Editor's Note: The following is a weekly column covering technology and regulation within the supply chain and logistics industries.
White House tells tech companies it won't regulate AI ... for now
At an artificial intelligence (AI) summit hosted by the White House Thursday, White House science adviser Michael Kratsios told a tech audience — including the likes of Amazon, Facebook, Google and Microsoft — the federal government won't hurry to regulate AI, but it is interested in exploring the tech for federal agency use, Bloomberg reported.
The Reaction: As more and more supply chains implement AI to improve demand forecasting, inventory management, automation and other supply chain processes, the federal government's non-interventionist position toward the technology likely brings some peace of mind.
But that doesn't mean federal agencies aren't paying close attention. The National Transportation Safety Board (NTSB) is still investigating Tesla crashes involving the vehicles' Autopilot function, and if certain AI use cases cause too many problems, companies using the tech could face heavy regulatory scrutiny.
Companies along the supply chain may feel freer to experiment with AI, but shouldn't forget the government is — literally — watching.
Former NSA, CIA directors want more private sector data
At the Institute for Supply Chain Management's (ISM) conference earlier this week, Shefali Kapadia reported that former NSA and CIA directors think the private sector should share more data with the government in order to fight hackers.
As cyberattacks on private and public companies increase, supply chain companies should realize they can't fight cyber crime alone, former NSA director Keith Alexander said.
The Reaction: Alexander's proposal is a nice sentiment, but the NSA asking the private sector for more data is a bit like a mother asking her child to go to bed on time. You can ask nicely, but both parties know you can coerce compliance or get what you want without compliance.
The NSA's track record with handling private information isn't stellar, so if government agencies really want to partner with private companies to prevent cyberattacks, they're going to need a more convincing argument — and they'll probably tap your phones anyway.
Furthermore, supply chain companies are actually perfectly capable of addressing cyber crime on their own. Most companies who experience bad hits are those with outdated, legacy security systems, and there's plenty of new tech — blockchain, for example — that can help companies get on the right track.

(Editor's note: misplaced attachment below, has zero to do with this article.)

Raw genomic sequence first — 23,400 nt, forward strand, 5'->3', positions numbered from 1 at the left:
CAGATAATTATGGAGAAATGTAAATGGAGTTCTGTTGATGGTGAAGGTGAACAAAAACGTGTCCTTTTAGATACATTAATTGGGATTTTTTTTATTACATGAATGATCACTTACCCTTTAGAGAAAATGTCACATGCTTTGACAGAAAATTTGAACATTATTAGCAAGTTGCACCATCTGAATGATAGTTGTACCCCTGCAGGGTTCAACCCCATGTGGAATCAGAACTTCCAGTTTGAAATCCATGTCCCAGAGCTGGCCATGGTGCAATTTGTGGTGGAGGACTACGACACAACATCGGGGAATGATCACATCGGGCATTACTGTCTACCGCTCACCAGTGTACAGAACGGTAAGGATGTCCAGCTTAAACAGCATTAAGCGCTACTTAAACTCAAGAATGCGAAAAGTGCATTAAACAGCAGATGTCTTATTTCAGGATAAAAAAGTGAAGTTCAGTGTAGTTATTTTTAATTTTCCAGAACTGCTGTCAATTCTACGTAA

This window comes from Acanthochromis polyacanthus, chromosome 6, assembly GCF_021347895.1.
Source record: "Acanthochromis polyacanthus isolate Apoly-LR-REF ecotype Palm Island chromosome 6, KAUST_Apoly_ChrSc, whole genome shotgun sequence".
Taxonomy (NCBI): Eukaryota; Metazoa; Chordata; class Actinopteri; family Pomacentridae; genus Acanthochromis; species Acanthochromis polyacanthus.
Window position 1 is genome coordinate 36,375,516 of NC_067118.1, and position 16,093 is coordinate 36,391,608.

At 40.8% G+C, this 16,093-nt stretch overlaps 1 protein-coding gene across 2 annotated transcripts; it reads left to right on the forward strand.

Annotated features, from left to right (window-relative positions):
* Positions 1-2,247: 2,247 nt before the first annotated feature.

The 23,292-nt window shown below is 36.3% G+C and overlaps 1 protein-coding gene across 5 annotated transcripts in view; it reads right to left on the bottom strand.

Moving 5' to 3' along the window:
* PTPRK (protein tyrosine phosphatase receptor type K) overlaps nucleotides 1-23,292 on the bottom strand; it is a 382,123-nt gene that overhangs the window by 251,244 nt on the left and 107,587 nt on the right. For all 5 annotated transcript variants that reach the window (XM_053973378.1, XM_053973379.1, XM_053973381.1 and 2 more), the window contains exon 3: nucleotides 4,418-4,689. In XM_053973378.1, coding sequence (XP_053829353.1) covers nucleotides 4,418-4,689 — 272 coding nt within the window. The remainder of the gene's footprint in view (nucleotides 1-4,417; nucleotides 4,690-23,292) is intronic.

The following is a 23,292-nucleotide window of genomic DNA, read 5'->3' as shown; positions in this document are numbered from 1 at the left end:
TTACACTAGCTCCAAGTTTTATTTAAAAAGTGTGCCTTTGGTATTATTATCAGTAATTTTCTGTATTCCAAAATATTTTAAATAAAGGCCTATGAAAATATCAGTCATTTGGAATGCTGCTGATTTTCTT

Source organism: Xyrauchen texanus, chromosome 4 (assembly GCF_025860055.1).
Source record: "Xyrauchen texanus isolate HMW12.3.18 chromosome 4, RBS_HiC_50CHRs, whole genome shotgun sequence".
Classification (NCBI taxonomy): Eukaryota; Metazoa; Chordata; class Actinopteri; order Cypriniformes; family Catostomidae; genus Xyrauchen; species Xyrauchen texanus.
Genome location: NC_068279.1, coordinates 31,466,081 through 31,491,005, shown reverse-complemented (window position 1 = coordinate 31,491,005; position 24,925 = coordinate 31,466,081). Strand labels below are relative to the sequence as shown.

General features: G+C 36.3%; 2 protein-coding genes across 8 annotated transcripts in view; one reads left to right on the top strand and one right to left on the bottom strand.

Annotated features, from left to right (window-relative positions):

Maersk, UPS explain blockchain's uses to House subcommittee
Industry leaders including Maersk, UPS and the Sweetbridge Blockchain Alliance gathered before the House Subcommittees on Oversight and Research and Technology to discuss how blockchain might be leveraged in the supply chain to "improve management and combat counterfeit goods."
Both Maersk and UPS offered synopses on their current blockchain projects, and baby goods manufacturer Luv N' Care described how it was using blockchain to combat counterfeits in its supply chain.
The Reaction: Testifying to a committee — or a subcommittee in this case — is the first step toward blockchain regulation, so Congress' interest suggests companies are serious about blockchain adoption.
Sweetbridge CEO Scott Nelson told Supply Chain Dive in an email that "in terms of research and development, it is still quite early on in the blockchain world," which in the context of the survey finding that 1% of CIOs have adopted blockchain and most aren't interested in adopting in the future, suggests blockchain hasn't yet gained the trust of the business community.
Blockchain definitely hasn't won over the biopharma industry, as revealed by a research event hosted by the Center for Supply Chain Studies at Johns Hopkins University last week.
Meanwhile, the U.S. government isn't the only one looking into blockchain use cases. The Dutch Ministry of Economic Affairs and Climate Policy has commissioned the Dutch Blockchain Coalition to create a research agenda to address three key areas: trust, sustainability and governance of blockchain, according to Cointelegraph.
In case you missed it
Ten local authorities with their private partners were selected by the U.S. Department of Transportation to conduct drone pilot programs. Meanwhile, delivery robots are headed to Washington, D.C. after the district's city council passed a bill to allow further deployment.
Walmart bought a majority stake in Flipkart, expanding its e-commerce presence, Reuters reported. In Sweden and Norway, Volvo Cars and Volvo Trucks will use Internet of Things (IoT) tech to share live traffic information and optimize routes, monitor maintenance, improve safety and track driver hours of service.
In the U.S., the trucking industry is still divided over whether drivers under the age of 21 should be allowed haul loads across state lines.
Later today, President Trump will deliver a speech about lowering prescription drug prices, targeting drug supply chain operations, according to Reuters.